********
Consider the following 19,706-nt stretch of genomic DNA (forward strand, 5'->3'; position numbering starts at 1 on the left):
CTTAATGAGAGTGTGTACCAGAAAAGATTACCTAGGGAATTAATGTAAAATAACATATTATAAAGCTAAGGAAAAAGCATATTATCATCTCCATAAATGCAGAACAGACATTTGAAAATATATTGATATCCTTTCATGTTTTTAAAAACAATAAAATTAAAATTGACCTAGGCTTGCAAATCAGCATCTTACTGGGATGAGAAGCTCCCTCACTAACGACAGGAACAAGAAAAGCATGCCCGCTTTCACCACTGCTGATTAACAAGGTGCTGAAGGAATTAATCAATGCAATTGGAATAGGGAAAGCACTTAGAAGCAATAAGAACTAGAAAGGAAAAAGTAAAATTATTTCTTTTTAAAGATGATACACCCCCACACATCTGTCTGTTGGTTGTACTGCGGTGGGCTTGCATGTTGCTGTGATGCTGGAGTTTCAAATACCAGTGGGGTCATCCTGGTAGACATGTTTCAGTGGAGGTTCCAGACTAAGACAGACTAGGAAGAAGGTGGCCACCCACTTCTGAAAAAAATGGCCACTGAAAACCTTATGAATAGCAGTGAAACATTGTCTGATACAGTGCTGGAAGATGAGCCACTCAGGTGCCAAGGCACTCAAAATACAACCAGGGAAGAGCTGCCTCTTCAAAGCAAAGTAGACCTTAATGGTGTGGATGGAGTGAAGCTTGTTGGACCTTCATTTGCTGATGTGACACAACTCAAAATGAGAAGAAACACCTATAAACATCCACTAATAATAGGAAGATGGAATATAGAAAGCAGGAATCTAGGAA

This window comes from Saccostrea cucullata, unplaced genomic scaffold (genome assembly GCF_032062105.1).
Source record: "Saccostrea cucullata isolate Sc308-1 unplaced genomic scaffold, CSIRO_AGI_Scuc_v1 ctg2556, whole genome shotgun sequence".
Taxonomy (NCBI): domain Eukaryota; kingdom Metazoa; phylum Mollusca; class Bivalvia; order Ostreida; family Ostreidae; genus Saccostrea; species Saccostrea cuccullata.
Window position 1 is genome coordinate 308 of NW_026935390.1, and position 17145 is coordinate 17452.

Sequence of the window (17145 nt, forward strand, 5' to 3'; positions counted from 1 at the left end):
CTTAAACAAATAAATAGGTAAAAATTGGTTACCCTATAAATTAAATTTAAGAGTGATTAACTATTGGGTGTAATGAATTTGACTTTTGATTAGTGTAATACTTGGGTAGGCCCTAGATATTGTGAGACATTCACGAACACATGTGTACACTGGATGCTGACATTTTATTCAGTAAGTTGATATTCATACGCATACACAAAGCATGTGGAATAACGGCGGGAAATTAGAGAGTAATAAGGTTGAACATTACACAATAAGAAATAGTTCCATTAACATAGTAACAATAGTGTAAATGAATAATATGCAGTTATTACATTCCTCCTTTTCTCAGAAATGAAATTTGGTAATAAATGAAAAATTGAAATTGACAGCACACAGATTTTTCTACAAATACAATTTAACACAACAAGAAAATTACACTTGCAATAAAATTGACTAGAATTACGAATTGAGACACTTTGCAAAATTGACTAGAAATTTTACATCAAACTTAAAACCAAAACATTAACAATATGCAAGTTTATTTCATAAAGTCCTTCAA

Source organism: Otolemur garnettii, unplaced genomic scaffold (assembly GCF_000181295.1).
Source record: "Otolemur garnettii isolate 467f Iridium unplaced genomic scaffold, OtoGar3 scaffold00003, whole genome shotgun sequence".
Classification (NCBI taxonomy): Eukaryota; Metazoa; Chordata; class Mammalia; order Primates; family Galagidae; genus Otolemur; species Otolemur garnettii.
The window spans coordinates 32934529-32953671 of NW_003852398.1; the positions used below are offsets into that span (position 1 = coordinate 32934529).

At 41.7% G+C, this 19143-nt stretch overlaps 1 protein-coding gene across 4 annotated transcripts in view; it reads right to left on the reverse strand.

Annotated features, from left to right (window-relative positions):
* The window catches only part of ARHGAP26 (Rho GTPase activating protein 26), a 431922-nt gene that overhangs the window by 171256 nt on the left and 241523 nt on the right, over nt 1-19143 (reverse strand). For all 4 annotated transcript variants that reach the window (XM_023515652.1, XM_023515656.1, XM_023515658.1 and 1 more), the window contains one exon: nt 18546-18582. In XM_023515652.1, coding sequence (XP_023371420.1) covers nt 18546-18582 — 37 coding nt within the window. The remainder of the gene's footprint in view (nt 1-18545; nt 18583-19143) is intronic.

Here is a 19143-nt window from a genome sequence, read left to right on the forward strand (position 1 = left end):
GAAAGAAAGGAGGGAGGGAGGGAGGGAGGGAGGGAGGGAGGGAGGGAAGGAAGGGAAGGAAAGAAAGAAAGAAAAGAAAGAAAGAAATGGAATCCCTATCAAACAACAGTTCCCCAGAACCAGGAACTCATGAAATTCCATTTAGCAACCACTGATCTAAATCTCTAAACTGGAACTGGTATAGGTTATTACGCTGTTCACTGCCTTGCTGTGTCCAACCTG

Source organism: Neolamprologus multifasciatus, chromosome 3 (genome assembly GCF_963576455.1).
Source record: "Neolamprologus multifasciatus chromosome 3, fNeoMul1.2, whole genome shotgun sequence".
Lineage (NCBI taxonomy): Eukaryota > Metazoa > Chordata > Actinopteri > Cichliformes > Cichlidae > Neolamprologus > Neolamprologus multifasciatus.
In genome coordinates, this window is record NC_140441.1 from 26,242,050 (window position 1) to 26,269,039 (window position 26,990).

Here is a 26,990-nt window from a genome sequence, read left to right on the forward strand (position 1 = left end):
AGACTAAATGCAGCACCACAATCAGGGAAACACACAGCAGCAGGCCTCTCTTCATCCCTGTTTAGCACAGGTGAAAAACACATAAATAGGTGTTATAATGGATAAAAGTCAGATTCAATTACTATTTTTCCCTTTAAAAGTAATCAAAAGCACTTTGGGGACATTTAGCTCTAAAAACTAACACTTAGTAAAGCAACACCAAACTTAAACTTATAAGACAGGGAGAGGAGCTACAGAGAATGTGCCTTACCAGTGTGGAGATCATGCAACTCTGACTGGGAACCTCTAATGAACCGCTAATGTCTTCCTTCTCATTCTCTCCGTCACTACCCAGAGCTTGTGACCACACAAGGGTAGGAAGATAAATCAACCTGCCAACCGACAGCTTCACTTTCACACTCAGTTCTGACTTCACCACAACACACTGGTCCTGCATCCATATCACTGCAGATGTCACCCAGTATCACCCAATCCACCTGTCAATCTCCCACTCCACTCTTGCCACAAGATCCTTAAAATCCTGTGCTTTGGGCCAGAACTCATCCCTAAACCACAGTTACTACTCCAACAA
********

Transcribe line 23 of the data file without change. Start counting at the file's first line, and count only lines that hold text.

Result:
AGACTAAATGCAGCACCACAATCAGGGAAACACACAGCAGCAGGCCTCTCTTCATCCCTGTTTAGCACAGGTGAAAAACACATAAATAGGTGTTATAATGGATAAAAGTCAGATTCAATTACTATTTTTCCCTTTAAAAGTAATCAAAAGCACTTTGGGGACATTTAGCTCTAAAAACTAACACTTAGTAAAGCAACACCAAACTTAAACTTATAAGACAGGGAGAGGAGCTACAGAGAATGTGCCTTACCAGTGTGGAGATCATGCAACTCTGACTGGGAACCTCTAATGAACCGCTAATGTCTTCCTTCTCATTCTCTCCGTCACTACCCAGAGCTTGTGACCACACAAGGGTAGGAAGATAAATCAACCTGCCAACCGACAGCTTCACTTTCACACTCAGTTCTGACTTCACCACAACACACTGGTCCTGCATCCATATCACTGCAGATGTCACCCAGTATCACCCAATCCACCTGTCAATCTCCCACTCCACTCTTGCCACAAGATCCTTAAAATCCTGTGCTTTGGGCCAGAACTCATCCCTAAACCACAGTTACTACTCCAACAA